The number one mistake that artists make when selling handmade jewelry at craft shows, is not researching their shows properly. They are in the early stages of starting a jewelry business and eager to get their line in front of customers.
Often artists start selling handmade jewelry at craft shows in their local area, which makes sense, but it should not be the most important criteria for trying out a show.
It's not a bad idea to try a local show just to get your feet wet, but don't be overly attached to making a good profit. Spending 60 dollars, or so, on a small local show will help you to test your product and display and there is nothing wrong with that.
Once you have already accomplished that goal, it's time to get serious and start asking your newly found fellow exhibitors about shows that they recommend.
Search craft shows and festivals in your region and look for reviews online before you plan your next show. Check online craft show review sites, look up actual craft show websites and take it a step further by looking at their social media pages.
If the show has a strong following, it is a good indication that it may be successful. If they have great social media interaction with their attendees, that is especially a healthy sign. When visiting a craft show website, check their exhibitor selection by looking at the product photos and links to exhibitor websites.
Knowing if the show is a good match to your product is a vital step in choosing the right show. If 90 percent of the products showcased on the show website are country themed, and your line is upscale contemporary, then chances are you don't have a good fit.
The more you know about each craft show you are considering, the more likely you are to have success. Start with small shows in order to network and to refine your collection and display. Then, work your way up, show by show, until you have built up a decent show lineup. Each show will bring new leads and you will soon gain momentum.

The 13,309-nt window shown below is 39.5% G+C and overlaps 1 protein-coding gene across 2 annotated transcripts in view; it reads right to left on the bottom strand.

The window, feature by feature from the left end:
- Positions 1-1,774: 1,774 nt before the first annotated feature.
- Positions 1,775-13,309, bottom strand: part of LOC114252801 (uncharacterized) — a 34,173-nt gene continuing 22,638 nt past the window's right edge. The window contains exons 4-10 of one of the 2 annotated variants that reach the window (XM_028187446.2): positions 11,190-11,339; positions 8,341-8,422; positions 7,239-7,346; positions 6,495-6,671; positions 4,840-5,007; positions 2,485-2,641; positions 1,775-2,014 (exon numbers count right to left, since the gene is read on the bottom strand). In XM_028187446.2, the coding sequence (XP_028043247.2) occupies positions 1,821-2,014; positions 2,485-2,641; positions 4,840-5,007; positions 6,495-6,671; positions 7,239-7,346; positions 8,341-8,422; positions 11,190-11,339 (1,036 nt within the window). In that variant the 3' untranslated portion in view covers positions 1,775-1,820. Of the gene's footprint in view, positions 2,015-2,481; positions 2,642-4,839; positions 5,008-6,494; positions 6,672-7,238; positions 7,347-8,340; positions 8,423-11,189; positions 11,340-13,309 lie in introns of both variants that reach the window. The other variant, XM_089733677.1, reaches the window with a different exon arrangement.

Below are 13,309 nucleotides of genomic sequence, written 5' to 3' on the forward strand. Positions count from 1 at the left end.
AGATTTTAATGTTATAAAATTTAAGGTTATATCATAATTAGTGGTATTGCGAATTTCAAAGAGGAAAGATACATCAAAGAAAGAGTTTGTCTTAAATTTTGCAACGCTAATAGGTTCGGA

The second mistake that artists make when selling handmade jewelry is poor presentation. There really is no point in applying to a big-name craft show until you have sorted out how you are going to display your line in a way that translates into successful sales.
Some of the common presentation mistakes that artists make are, not having enough product, not planning distinct areas or groupings, not planning a cohesive collection and not testing their display fixtures and set up prior to the show.
It also goes beyond physical display because presentation is much more than just display. Your presentation includes what you say and how you interact with customers.
After all, how you engage with the visitors in your booth speaks volumes about your brand. That is presentation. It is not just how you show your work, it is how you show yourself because you are your brand.
Much like not choosing the right show for your work, not having the right product, for any show, is another commonly overlooked issue. Not having the right product can range anywhere from improper pricing to lack of clarity about the direction of your line.
When starting out, many jewelry artists don't know what their style is or what materials and techniques they will focus on. What they end up with is unrelated objects thrown together in one display. I have often seen artists display their jewelry with many different finishes and styles.
Displaying rhodium, bright gold and gunmetal finishes alongside bright plastic beaded items and leather with feathers, just isn't going to get the attention from the right shoppers.
Remember that you will be up against many exhibitors selling handmade jewelry at craft shows. You want to make your work stand out and it really pays off to refine your line.
Choose just a few design ideas and build on those. It's okay to experiment with all sorts of designs because that is how you will get a sense of what your style is and which items you resonate with most.
Just make sure that when it comes time to present those ideas to the public, you have refined your line enough to show a common thread throughout your designs.
Take the time to choose, let's say, three designs that you love the most and that cover a couple of price points. Build on those designs by creating variations of them. Use different colors, different stones and create similar items within the same theme and general style.
Test your pricing by creating simple and more complex designs and by adjusting the supplies that you use to create them. While you want to start with a price point that is inline with the customers you are intending to reach, having some play with your pricing will help you to test the market.
Selling handmade jewelry at craft shows can be very successful and never more so than when you take the time to research and prepare before you invest.
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